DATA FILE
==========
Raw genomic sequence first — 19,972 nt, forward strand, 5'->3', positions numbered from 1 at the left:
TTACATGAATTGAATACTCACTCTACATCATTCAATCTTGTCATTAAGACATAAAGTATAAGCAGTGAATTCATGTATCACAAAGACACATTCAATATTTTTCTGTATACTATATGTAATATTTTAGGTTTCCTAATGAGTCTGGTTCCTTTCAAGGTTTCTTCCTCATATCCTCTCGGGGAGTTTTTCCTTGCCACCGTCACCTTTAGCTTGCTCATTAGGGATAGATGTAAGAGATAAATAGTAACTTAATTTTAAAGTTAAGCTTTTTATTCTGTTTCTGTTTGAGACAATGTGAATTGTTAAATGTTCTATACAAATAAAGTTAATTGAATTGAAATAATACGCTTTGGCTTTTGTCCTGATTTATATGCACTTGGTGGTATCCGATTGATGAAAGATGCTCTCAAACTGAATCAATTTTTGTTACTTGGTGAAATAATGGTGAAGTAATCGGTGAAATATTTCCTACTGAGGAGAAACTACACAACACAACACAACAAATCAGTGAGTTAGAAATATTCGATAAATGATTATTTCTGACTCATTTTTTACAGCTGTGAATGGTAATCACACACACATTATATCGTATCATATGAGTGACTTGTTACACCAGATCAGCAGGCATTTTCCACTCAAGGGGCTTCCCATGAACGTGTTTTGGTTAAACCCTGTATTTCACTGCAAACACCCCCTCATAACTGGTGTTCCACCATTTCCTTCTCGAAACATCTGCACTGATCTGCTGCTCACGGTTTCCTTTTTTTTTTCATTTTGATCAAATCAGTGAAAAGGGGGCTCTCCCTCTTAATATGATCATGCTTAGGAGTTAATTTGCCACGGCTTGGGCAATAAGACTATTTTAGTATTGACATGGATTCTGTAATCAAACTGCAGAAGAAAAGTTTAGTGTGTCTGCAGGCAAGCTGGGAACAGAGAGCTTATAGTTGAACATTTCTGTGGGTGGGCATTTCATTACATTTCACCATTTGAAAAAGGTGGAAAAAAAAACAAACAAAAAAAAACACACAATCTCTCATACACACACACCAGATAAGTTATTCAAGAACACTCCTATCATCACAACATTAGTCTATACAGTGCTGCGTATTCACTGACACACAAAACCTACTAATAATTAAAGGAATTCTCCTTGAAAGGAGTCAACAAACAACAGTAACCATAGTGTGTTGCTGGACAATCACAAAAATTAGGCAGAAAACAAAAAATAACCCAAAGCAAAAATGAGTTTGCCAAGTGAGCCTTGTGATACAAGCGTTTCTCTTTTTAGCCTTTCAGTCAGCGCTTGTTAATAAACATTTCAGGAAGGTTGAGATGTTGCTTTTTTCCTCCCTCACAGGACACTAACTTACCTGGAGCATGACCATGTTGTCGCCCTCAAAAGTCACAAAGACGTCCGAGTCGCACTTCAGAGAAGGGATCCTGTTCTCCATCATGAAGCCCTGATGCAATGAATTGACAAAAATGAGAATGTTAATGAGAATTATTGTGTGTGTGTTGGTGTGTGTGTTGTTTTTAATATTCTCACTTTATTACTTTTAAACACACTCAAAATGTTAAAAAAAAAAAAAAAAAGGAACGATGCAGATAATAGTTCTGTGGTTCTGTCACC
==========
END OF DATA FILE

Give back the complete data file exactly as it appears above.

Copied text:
Raw genomic sequence first — 19,972 nt, forward strand, 5'->3', positions numbered from 1 at the left:
TTACATGAATTGAATACTCACTCTACATCATTCAATCTTGTCATTAAGACATAAAGTATAAGCAGTGAATTCATGTATCACAAAGACACATTCAATATTTTTCTGTATACTATATGTAATATTTTAGGTTTCCTAATGAGTCTGGTTCCTTTCAAGGTTTCTTCCTCATATCCTCTCGGGGAGTTTTTCCTTGCCACCGTCACCTTTAGCTTGCTCATTAGGGATAGATGTAAGAGATAAATAGTAACTTAATTTTAAAGTTAAGCTTTTTATTCTGTTTCTGTTTGAGACAATGTGAATTGTTAAATGTTCTATACAAATAAAGTTAATTGAATTGAAATAATACGCTTTGGCTTTTGTCCTGATTTATATGCACTTGGTGGTATCCGATTGATGAAAGATGCTCTCAAACTGAATCAATTTTTGTTACTTGGTGAAATAATGGTGAAGTAATCGGTGAAATATTTCCTACTGAGGAGAAACTACACAACACAACACAACAAATCAGTGAGTTAGAAATATTCGATAAATGATTATTTCTGACTCATTTTTTACAGCTGTGAATGGTAATCACACACACATTATATCGTATCATATGAGTGACTTGTTACACCAGATCAGCAGGCATTTTCCACTCAAGGGGCTTCCCATGAACGTGTTTTGGTTAAACCCTGTATTTCACTGCAAACACCCCCTCATAACTGGTGTTCCACCATTTCCTTCTCGAAACATCTGCACTGATCTGCTGCTCACGGTTTCCTTTTTTTTTTCATTTTGATCAAATCAGTGAAAAGGGGGCTCTCCCTCTTAATATGATCATGCTTAGGAGTTAATTTGCCACGGCTTGGGCAATAAGACTATTTTAGTATTGACATGGATTCTGTAATCAAACTGCAGAAGAAAAGTTTAGTGTGTCTGCAGGCAAGCTGGGAACAGAGAGCTTATAGTTGAACATTTCTGTGGGTGGGCATTTCATTACATTTCACCATTTGAAAAAGGTGGAAAAAAAAACAAACAAAAAAAAACACACAATCTCTCATACACACACACCAGATAAGTTATTCAAGAACACTCCTATCATCACAACATTAGTCTATACAGTGCTGCGTATTCACTGACACACAAAACCTACTAATAATTAAAGGAATTCTCCTTGAAAGGAGTCAACAAACAACAGTAACCATAGTGTGTTGCTGGACAATCACAAAAATTAGGCAGAAAACAAAAAATAACCCAAAGCAAAAATGAGTTTGCCAAGTGAGCCTTGTGATACAAGCGTTTCTCTTTTTAGCCTTTCAGTCAGCGCTTGTTAATAAACATTTCAGGAAGGTTGAGATGTTGCTTTTTTCCTCCCTCACAGGACACTAACTTACCTGGAGCATGACCATGTTGTCGCCCTCAAAAGTCACAAAGACGTCCGAGTCGCACTTCAGAGAAGGGATCCTGTTCTCCATCATGAAGCCCTGATGCAATGAATTGACAAAAATGAGAATGTTAATGAGAATTATTGTGTGTGTGTTGGTGTGTGTGTTGTTTTTAATATTCTCACTTTATTACTTTTAAACACACTCAAAATGTTAAAAAAAAAAAAAAAAAGGAACGATGCAGATAATAGTTCTGTGGTTCTGTCACC